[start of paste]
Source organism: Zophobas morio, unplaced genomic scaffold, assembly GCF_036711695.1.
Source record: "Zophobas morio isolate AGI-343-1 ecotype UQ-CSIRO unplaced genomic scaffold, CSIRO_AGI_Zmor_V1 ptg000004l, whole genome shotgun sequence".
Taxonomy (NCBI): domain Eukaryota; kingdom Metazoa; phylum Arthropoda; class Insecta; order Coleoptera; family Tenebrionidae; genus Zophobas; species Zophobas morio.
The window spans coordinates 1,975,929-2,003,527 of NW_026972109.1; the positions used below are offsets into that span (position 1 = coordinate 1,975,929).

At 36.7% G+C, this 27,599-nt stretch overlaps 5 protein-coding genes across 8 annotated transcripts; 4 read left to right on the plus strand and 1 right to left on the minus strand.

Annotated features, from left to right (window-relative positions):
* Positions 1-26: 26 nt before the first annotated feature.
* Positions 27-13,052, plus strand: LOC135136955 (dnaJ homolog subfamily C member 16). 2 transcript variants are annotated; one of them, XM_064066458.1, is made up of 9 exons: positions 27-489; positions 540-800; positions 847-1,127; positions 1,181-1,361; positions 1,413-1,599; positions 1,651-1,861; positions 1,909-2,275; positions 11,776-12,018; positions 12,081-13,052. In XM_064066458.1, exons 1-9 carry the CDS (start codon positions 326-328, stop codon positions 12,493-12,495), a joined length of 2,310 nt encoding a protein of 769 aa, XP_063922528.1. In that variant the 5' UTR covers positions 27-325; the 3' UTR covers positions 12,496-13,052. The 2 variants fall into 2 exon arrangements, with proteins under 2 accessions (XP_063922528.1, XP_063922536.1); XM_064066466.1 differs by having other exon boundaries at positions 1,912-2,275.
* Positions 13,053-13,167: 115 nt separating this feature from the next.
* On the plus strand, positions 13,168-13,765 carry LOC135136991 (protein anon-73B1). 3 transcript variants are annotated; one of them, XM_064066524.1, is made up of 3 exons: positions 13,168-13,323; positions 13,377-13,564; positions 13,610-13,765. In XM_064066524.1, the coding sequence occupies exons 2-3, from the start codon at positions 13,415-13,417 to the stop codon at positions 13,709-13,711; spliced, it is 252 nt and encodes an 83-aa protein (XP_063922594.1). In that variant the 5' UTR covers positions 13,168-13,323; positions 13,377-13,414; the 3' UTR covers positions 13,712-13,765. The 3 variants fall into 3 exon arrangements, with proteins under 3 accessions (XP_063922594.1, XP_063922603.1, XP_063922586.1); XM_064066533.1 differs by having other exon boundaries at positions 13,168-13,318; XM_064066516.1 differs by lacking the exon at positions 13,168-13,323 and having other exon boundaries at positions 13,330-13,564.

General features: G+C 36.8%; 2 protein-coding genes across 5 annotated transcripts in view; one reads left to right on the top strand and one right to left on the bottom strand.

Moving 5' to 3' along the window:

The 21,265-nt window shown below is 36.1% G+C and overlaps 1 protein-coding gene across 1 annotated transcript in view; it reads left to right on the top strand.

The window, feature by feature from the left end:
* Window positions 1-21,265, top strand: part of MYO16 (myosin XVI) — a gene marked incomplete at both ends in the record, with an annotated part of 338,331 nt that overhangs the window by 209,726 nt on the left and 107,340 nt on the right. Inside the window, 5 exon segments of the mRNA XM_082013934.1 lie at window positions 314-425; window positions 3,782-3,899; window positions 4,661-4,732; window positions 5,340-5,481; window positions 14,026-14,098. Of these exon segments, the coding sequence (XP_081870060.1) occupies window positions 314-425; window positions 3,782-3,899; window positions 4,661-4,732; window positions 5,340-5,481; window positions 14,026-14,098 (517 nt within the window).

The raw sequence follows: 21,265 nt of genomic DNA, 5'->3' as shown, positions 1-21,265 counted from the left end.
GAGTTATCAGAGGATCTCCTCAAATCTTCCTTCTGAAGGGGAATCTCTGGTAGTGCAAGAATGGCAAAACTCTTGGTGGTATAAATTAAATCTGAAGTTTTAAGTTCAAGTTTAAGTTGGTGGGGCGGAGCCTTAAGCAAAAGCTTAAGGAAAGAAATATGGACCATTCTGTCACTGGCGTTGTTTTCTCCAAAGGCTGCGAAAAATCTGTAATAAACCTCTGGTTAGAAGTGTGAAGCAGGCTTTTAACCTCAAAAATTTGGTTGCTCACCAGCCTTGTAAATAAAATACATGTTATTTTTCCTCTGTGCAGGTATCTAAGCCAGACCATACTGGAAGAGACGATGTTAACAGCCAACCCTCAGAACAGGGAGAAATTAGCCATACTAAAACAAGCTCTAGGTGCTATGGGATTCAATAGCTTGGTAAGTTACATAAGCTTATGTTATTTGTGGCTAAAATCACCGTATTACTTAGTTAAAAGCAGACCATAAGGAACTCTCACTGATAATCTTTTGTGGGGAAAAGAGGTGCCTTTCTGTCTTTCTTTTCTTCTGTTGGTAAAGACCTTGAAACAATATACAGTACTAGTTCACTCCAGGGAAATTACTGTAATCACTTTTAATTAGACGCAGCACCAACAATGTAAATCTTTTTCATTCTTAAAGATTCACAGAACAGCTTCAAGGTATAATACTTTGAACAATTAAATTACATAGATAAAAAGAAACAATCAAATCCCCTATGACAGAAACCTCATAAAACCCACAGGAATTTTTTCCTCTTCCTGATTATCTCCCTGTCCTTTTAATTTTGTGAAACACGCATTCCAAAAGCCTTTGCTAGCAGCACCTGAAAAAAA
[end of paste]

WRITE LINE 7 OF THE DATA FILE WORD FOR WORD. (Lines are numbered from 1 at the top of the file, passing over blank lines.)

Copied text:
* Positions 1-26: 26 nt before the first annotated feature.